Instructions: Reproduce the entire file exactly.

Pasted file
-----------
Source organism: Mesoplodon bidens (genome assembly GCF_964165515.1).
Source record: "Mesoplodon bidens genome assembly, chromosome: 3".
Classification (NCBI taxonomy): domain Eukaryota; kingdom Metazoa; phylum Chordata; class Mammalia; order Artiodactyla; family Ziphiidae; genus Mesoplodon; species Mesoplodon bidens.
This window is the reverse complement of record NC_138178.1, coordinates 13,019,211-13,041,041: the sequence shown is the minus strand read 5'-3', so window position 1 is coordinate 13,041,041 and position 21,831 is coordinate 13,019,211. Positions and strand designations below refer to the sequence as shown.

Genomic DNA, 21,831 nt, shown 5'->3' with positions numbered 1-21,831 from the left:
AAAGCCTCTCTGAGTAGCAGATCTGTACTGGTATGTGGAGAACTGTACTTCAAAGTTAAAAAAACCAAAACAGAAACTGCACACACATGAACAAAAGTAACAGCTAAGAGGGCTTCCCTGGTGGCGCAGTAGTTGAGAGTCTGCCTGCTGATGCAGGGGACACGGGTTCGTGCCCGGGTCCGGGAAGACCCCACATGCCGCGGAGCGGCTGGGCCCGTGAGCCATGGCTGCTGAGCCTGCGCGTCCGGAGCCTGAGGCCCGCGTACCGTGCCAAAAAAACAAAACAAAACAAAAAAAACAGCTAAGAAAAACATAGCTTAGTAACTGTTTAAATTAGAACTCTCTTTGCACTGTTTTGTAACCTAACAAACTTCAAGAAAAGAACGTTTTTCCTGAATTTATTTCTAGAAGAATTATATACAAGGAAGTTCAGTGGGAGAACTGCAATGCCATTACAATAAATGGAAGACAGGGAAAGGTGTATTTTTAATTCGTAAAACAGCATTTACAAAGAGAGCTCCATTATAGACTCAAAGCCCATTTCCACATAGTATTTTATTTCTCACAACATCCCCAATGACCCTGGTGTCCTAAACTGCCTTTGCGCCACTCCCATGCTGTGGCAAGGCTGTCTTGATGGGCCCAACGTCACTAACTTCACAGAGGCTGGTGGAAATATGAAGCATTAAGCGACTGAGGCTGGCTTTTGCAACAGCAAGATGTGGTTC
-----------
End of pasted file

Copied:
Source organism: Mesoplodon bidens (genome assembly GCF_964165515.1).
Source record: "Mesoplodon bidens genome assembly, chromosome: 3".
Classification (NCBI taxonomy): domain Eukaryota; kingdom Metazoa; phylum Chordata; class Mammalia; order Artiodactyla; family Ziphiidae; genus Mesoplodon; species Mesoplodon bidens.
This window is the reverse complement of record NC_138178.1, coordinates 13,019,211-13,041,041: the sequence shown is the minus strand read 5'-3', so window position 1 is coordinate 13,041,041 and position 21,831 is coordinate 13,019,211. Positions and strand designations below refer to the sequence as shown.

Genomic DNA, 21,831 nt, shown 5'->3' with positions numbered 1-21,831 from the left:
AAAGCCTCTCTGAGTAGCAGATCTGTACTGGTATGTGGAGAACTGTACTTCAAAGTTAAAAAAACCAAAACAGAAACTGCACACACATGAACAAAAGTAACAGCTAAGAGGGCTTCCCTGGTGGCGCAGTAGTTGAGAGTCTGCCTGCTGATGCAGGGGACACGGGTTCGTGCCCGGGTCCGGGAAGACCCCACATGCCGCGGAGCGGCTGGGCCCGTGAGCCATGGCTGCTGAGCCTGCGCGTCCGGAGCCTGAGGCCCGCGTACCGTGCCAAAAAAACAAAACAAAACAAAAAAAACAGCTAAGAAAAACATAGCTTAGTAACTGTTTAAATTAGAACTCTCTTTGCACTGTTTTGTAACCTAACAAACTTCAAGAAAAGAACGTTTTTCCTGAATTTATTTCTAGAAGAATTATATACAAGGAAGTTCAGTGGGAGAACTGCAATGCCATTACAATAAATGGAAGACAGGGAAAGGTGTATTTTTAATTCGTAAAACAGCATTTACAAAGAGAGCTCCATTATAGACTCAAAGCCCATTTCCACATAGTATTTTATTTCTCACAACATCCCCAATGACCCTGGTGTCCTAAACTGCCTTTGCGCCACTCCCATGCTGTGGCAAGGCTGTCTTGATGGGCCCAACGTCACTAACTTCACAGAGGCTGGTGGAAATATGAAGCATTAAGCGACTGAGGCTGGCTTTTGCAACAGCAAGATGTGGTTC